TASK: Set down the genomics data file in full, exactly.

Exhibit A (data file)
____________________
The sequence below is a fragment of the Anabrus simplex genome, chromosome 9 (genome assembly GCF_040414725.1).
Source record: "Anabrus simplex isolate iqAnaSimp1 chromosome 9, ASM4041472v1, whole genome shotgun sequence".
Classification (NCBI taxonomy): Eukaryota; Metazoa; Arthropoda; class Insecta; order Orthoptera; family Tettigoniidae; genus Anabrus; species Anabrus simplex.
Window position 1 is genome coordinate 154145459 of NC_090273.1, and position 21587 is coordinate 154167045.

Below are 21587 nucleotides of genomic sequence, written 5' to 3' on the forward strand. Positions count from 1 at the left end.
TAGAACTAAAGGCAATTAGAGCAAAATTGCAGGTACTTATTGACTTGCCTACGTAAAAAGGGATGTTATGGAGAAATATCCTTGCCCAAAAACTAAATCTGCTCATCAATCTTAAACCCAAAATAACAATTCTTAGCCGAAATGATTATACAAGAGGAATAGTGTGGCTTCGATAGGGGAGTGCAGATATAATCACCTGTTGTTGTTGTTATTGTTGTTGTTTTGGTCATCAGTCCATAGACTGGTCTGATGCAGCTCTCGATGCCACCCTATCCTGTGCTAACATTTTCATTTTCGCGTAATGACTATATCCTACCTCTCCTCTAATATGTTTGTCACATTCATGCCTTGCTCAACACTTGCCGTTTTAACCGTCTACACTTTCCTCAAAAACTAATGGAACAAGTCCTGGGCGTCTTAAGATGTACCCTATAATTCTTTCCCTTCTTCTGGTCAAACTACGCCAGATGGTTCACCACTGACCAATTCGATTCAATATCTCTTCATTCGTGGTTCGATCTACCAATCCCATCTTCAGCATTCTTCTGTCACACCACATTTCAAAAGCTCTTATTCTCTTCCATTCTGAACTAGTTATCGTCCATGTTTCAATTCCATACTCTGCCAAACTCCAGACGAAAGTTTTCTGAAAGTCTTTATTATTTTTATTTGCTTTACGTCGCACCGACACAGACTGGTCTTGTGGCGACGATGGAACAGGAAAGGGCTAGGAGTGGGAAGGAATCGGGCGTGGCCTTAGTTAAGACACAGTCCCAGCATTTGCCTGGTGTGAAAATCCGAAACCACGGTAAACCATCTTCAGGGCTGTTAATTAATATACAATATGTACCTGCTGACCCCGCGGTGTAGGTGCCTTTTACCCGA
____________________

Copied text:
The sequence below is a fragment of the Anabrus simplex genome, chromosome 9 (genome assembly GCF_040414725.1).
Source record: "Anabrus simplex isolate iqAnaSimp1 chromosome 9, ASM4041472v1, whole genome shotgun sequence".
Classification (NCBI taxonomy): Eukaryota; Metazoa; Arthropoda; class Insecta; order Orthoptera; family Tettigoniidae; genus Anabrus; species Anabrus simplex.
Window position 1 is genome coordinate 154145459 of NC_090273.1, and position 21587 is coordinate 154167045.

Below are 21587 nucleotides of genomic sequence, written 5' to 3' on the forward strand. Positions count from 1 at the left end.
TAGAACTAAAGGCAATTAGAGCAAAATTGCAGGTACTTATTGACTTGCCTACGTAAAAAGGGATGTTATGGAGAAATATCCTTGCCCAAAAACTAAATCTGCTCATCAATCTTAAACCCAAAATAACAATTCTTAGCCGAAATGATTATACAAGAGGAATAGTGTGGCTTCGATAGGGGAGTGCAGATATAATCACCTGTTGTTGTTGTTATTGTTGTTGTTTTGGTCATCAGTCCATAGACTGGTCTGATGCAGCTCTCGATGCCACCCTATCCTGTGCTAACATTTTCATTTTCGCGTAATGACTATATCCTACCTCTCCTCTAATATGTTTGTCACATTCATGCCTTGCTCAACACTTGCCGTTTTAACCGTCTACACTTTCCTCAAAAACTAATGGAACAAGTCCTGGGCGTCTTAAGATGTACCCTATAATTCTTTCCCTTCTTCTGGTCAAACTACGCCAGATGGTTCACCACTGACCAATTCGATTCAATATCTCTTCATTCGTGGTTCGATCTACCAATCCCATCTTCAGCATTCTTCTGTCACACCACATTTCAAAAGCTCTTATTCTCTTCCATTCTGAACTAGTTATCGTCCATGTTTCAATTCCATACTCTGCCAAACTCCAGACGAAAGTTTTCTGAAAGTCTTTATTATTTTTATTTGCTTTACGTCGCACCGACACAGACTGGTCTTGTGGCGACGATGGAACAGGAAAGGGCTAGGAGTGGGAAGGAATCGGGCGTGGCCTTAGTTAAGACACAGTCCCAGCATTTGCCTGGTGTGAAAATCCGAAACCACGGTAAACCATCTTCAGGGCTGTTAATTAATATACAATATGTACCTGCTGACCCCGCGGTGTAGGTGCCTTTTACCCGA